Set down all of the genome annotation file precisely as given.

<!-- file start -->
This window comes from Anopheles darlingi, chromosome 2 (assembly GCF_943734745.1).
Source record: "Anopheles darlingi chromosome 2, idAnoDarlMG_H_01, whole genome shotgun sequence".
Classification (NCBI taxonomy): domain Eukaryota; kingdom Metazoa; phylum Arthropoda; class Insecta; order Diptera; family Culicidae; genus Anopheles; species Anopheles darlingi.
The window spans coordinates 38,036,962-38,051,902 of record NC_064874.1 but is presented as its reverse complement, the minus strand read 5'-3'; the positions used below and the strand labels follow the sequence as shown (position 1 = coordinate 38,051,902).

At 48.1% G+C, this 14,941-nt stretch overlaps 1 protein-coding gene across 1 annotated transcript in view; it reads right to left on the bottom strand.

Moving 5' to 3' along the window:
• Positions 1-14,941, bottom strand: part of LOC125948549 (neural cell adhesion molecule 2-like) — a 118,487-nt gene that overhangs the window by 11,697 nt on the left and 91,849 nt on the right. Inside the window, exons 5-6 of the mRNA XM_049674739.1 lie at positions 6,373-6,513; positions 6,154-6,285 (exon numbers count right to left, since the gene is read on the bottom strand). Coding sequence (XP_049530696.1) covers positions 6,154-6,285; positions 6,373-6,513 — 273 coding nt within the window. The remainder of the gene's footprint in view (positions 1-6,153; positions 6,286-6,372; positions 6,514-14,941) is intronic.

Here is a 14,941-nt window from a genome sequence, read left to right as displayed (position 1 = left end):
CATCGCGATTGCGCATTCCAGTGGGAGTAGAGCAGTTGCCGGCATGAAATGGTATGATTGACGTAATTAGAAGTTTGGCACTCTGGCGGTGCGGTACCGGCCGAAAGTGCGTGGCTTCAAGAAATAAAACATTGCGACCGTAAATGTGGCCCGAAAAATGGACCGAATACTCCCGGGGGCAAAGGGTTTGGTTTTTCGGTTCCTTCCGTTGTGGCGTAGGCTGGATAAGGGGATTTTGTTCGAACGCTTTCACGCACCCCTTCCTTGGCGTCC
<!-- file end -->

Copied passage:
This window comes from Anopheles darlingi, chromosome 2 (assembly GCF_943734745.1).
Source record: "Anopheles darlingi chromosome 2, idAnoDarlMG_H_01, whole genome shotgun sequence".
Classification (NCBI taxonomy): domain Eukaryota; kingdom Metazoa; phylum Arthropoda; class Insecta; order Diptera; family Culicidae; genus Anopheles; species Anopheles darlingi.
The window spans coordinates 38,036,962-38,051,902 of record NC_064874.1 but is presented as its reverse complement, the minus strand read 5'-3'; the positions used below and the strand labels follow the sequence as shown (position 1 = coordinate 38,051,902).

At 48.1% G+C, this 14,941-nt stretch overlaps 1 protein-coding gene across 1 annotated transcript in view; it reads right to left on the bottom strand.

Moving 5' to 3' along the window:
• Positions 1-14,941, bottom strand: part of LOC125948549 (neural cell adhesion molecule 2-like) — a 118,487-nt gene that overhangs the window by 11,697 nt on the left and 91,849 nt on the right. Inside the window, exons 5-6 of the mRNA XM_049674739.1 lie at positions 6,373-6,513; positions 6,154-6,285 (exon numbers count right to left, since the gene is read on the bottom strand). Coding sequence (XP_049530696.1) covers positions 6,154-6,285; positions 6,373-6,513 — 273 coding nt within the window. The remainder of the gene's footprint in view (positions 1-6,153; positions 6,286-6,372; positions 6,514-14,941) is intronic.

Here is a 14,941-nt window from a genome sequence, read left to right as displayed (position 1 = left end):
CATCGCGATTGCGCATTCCAGTGGGAGTAGAGCAGTTGCCGGCATGAAATGGTATGATTGACGTAATTAGAAGTTTGGCACTCTGGCGGTGCGGTACCGGCCGAAAGTGCGTGGCTTCAAGAAATAAAACATTGCGACCGTAAATGTGGCCCGAAAAATGGACCGAATACTCCCGGGGGCAAAGGGTTTGGTTTTTCGGTTCCTTCCGTTGTGGCGTAGGCTGGATAAGGGGATTTTGTTCGAACGCTTTCACGCACCCCTTCCTTGGCGTCC